Important Questions To Ask About The Neighborhood When Touring A Home

You can't rely on the listing description alone when searching for a home or investment property. On a home tour, It's imperative to ask the listing agent the right questions and do research afterward to ensure you're making a sound decision. Especially because of the sizable cost and commitment in real estate transactions, you can't be overeducated on a property and the neighborhood it's situated in before making an offer. A mistake made by novice buyers is focusing solely on the aesthetic aspects of a property or neighborhood while neglecting aspects like zoning regulations, land development codes, and maximum zoning density. While the technical nuances of a neighborhood's zoning regulations may not seem like a thrilling topic, it's one of the most important factors to identify when buying a home. Knowledge of these rules can determine whether an investment is savvy or a financial risk.

But if researching and interpreting complex codes and ordinances isn't your thing, a reliable realtor can help. "Questions about zoning help to determine if any potential changes to the neighborhood may arise, or are in the works," said real estate agent Susan Tripi, in an interview with Apartment Therapy. She noted that potential issues include, "commercial developments or infrastructure projects that could impact the property's value down the road" but these are only some of the considerations buyers and their real estate agents should be asking about a neighborhood. Below, we delve into questions about zoning you should ask and why they're so important.

Which zoning questions to ask

Zoning, simply put, is the process where local councils regulate how land can be used and developed within a neighborhood. These are the rules that determine whether you can start a gardening project, build a mother-in-law unit, and what your neighbors can build and do. Zoning also directly impacts your property value and future development options. The first questions to ask should pertain to any building, projects, or renovations you plan to do with the property. If you plan to turn your home into an Airbnb, build an additional unit, do gardening, or raise chickens in your yard — you'll need to determine whether the neighborhood's zoning regulations allow for these activities.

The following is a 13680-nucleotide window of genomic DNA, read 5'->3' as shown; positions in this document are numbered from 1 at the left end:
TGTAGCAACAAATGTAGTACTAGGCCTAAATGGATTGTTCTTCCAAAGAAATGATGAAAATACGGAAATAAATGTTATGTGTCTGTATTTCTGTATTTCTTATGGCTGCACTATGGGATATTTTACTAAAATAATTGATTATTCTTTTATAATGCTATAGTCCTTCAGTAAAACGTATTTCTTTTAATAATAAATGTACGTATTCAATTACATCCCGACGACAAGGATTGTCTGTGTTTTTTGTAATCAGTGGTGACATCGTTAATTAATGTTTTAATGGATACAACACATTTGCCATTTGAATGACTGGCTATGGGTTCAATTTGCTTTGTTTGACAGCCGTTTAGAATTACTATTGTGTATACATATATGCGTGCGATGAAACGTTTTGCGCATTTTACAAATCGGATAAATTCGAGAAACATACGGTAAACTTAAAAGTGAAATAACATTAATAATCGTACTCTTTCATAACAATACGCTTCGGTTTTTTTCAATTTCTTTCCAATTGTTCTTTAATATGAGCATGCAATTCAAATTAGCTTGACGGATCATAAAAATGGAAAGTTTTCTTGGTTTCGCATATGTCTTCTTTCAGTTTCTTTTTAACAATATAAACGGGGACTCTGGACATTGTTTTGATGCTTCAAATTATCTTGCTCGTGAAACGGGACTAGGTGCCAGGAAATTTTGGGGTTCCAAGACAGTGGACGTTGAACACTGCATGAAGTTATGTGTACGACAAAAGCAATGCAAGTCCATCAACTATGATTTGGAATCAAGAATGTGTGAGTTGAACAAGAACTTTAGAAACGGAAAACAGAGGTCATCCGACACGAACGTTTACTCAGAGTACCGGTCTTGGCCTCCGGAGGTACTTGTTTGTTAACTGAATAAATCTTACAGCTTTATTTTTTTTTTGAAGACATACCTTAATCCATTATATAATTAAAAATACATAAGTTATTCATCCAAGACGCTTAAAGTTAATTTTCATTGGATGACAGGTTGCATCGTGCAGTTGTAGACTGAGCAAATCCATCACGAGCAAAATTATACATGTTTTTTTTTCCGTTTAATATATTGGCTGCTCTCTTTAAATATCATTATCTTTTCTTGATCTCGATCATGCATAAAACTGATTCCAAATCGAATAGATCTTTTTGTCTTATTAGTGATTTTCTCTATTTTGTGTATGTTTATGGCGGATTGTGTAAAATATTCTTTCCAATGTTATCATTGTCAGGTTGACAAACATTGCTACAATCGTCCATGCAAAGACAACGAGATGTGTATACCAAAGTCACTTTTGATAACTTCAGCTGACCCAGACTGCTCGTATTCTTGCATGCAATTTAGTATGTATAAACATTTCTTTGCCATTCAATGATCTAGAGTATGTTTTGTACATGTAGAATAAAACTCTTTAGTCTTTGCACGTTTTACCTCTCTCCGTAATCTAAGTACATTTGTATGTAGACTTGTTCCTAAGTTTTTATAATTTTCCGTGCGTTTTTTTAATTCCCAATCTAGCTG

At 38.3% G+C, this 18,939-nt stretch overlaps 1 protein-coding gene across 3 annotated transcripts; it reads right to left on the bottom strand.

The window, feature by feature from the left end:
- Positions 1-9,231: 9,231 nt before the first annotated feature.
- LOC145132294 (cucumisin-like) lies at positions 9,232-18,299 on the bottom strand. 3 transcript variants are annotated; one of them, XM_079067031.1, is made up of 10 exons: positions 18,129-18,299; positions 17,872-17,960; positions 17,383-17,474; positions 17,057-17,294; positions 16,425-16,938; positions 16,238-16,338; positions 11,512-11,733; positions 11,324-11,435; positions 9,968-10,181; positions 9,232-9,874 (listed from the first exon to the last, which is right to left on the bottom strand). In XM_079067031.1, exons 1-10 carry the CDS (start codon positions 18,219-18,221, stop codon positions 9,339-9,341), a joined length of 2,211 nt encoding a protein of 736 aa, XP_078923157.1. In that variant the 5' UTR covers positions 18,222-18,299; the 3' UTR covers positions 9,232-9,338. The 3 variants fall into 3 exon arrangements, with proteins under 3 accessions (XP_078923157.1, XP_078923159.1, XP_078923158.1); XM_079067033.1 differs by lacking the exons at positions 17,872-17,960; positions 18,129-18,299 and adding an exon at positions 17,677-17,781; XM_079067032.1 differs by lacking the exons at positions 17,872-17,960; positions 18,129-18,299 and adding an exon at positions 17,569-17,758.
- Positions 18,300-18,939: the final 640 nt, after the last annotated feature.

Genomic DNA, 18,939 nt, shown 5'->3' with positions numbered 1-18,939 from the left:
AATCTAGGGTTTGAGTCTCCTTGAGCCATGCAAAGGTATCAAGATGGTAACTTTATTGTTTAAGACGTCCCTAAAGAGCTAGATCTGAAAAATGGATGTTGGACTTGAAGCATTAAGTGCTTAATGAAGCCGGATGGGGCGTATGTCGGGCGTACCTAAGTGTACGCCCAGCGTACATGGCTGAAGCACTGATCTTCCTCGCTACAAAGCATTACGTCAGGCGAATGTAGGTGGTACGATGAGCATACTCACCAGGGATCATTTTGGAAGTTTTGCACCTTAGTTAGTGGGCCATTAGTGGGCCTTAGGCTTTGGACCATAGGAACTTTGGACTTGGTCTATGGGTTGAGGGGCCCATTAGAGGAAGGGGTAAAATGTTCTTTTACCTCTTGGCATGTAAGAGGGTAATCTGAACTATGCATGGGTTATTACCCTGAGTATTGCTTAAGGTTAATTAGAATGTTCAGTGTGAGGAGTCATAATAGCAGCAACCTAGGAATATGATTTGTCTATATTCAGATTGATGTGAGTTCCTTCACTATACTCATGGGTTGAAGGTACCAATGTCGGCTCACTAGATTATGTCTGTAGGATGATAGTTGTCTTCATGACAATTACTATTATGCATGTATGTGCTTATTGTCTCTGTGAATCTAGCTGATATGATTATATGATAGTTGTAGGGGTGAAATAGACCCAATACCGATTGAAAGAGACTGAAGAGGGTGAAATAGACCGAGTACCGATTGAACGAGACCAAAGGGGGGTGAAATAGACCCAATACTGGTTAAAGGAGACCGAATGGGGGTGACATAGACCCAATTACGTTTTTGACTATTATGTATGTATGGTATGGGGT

You'll also want to inquire about the general zoning regulations for a neighborhood. For example, a mixed-use zoning neighborhood can mean increased property value and closer amenities. A neighborhood zoned for residential-only use may have fewer amenities nearby, but will likely be less hectic with lower resident density. Just as important as knowing what the neighborhood allows for is asking about planned changes, city investments, and upcoming developments that will impact your property value and quality of life in the neighborhood. While an area undergoing zoning changes to relax minimum square-footage requirements and allow tiny homes for short-term rentals may be an attractive real estate investment, a mixed-use neighborhood with no regulations on permissible noise levels or hours for noise may not be an ideal living environment.

Common zoning issues

Strict zoning restrictions can put a damper on your real estate plans. Common zoning restrictions include limits on what percentage of a lot can be built on, how many residences can be built on one lot, and the required space between residences. Many neighborhoods also have restrictions on short-term property rentals, parking, and what can be built on a lot. A building permit will not be approved unless it complies with a neighborhood's zoning regulations. But, a good real estate agent should be a pro with paperwork, regulations, codes, and agreements. They should be able to help you ask a listing agent or homeowner questions about zoning that you may not be aware are important, verify the answers, and look up further information with city planning and ordinance departments to help you plan for success. 

They may also be able to help you research the potential for re-zoning a property for a different purpose, for increased density, and other similar changes. In this case, advice from a property lawyer would also help. Whatever your plans are, when it comes to zoning regulations ignorance is never bliss. Zoning code violations can be extremely costly and include daily fines upwards of $150 per day, and notice of violations may require you to pay fines, apply for demolition permits, or demolish unpermitted work. That's why if you're interested in a property, it's crucial to inquire about the zoning regulations governing both property and neighborhood, do your research, and plan accordingly.